Born Lea Samantha Anderson in Washington District of Columbia, the second of three girls. Lea’s parents were avid fans of R&B/Soul music and her father constantly spun, Earth, Wind, and Fire, Marvin Gaye, Chaka Khan, Patti Labelle and Aretha Franklin. These artists had a profound impact on Lea even at a very tender age. It was her father suffering from a major stroke that led to their relocation to the small town in the deep south outside of Charleston, South Carolina. Lea recalls the harsh road it took to get to where she is today. As a child, Lea inspired to be a singer and was known as the “little girl with the big voice” singing in local talent shows and competitions. But wanting to perform only made her seem smaller; she was constantly bullied and picked on because of the attention she was getting. After receiving a black eye from a classmate throwing a baseball glove at her for singing in class, Lea decided that her southern town just wasn’t where a star was born. It was then where she learned to hide her voice through art. It was easier to ignore bullies with a pencil and a drawing pad in her hand.
Lea was accepted into the College of Charleston doubling majoring in Art Management and Theatre while minoring in Studio Art with a focus in painting. As a Freshman, an upper classman took notice to her talent and offered her a spot as the front woman in his hip hop band, “Many Stylez.” Surrounded by talented Emcee’s, Lea solidified her writing and started creating her original music. When the group disbanded, Lea explored her new love for theatre. She graduated from the College of Charleston with a years’ worth of Regional Theatre gigs. She worked consistently as a professional actress and earned a membership into Actors Equity Association. However, love for the life of a recording artist and the freedom of singing her original music haunted her. After consulting with a few close theatre buddies, Lea decided to move to NYC and attempt a fulfilling career in music. Now, with a goal set, and her purpose clear, Lea continues her journey.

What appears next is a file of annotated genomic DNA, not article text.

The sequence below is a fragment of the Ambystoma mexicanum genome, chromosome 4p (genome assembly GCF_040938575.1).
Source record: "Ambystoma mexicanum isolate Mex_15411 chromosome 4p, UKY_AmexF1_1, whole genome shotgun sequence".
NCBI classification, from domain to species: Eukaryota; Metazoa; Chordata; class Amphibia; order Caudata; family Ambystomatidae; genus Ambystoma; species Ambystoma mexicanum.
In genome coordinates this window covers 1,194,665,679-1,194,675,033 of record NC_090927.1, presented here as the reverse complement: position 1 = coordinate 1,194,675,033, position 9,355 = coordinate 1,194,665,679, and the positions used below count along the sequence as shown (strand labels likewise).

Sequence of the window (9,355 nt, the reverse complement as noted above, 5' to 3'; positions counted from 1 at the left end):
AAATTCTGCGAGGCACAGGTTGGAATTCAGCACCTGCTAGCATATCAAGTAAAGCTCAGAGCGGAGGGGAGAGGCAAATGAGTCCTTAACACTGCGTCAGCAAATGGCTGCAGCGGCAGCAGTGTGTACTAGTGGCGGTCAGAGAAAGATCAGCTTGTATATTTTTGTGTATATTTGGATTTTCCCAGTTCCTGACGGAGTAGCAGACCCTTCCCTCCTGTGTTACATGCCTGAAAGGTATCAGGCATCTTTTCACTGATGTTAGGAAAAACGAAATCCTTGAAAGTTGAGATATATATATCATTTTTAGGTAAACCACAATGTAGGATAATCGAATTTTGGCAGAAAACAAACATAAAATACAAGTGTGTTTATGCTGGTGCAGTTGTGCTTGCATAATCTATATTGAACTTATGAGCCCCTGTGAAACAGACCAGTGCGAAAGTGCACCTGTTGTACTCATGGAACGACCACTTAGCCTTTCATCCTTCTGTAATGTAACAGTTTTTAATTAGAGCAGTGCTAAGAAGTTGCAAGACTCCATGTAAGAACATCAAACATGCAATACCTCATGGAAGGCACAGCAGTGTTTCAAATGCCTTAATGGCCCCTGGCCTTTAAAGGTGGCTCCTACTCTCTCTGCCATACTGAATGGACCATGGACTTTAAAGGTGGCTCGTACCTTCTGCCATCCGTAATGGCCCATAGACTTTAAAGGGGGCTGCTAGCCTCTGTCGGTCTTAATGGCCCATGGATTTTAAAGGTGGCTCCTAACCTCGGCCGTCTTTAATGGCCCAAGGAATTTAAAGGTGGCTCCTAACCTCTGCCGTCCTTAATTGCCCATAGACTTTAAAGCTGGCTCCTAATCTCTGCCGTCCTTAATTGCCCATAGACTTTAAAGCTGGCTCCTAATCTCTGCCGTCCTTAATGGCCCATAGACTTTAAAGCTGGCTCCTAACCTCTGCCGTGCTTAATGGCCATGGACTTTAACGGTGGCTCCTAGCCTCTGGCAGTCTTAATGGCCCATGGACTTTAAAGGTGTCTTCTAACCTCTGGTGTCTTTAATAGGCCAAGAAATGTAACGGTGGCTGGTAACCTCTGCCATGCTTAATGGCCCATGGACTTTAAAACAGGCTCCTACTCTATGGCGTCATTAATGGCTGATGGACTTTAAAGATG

Lea has written songs about her personal lessons from failed relationships due to living life as a traveling artist. Her first hit single “Not That Type of Guy” was inspired by a man she was seeing while working at a theatre in Atlanta. It captured the control and possessiveness one can harbor from insecurities and being treated like a trophy rather than cherished and adored. With songs such as “Just Can’t”, “Real Love” “Detached” and “Wait For You” Lea strives to be a hero for lovers. Her LP will be released in increments of three in four movements: neo-soul, folk-soul, hip hop soul, and jazz.
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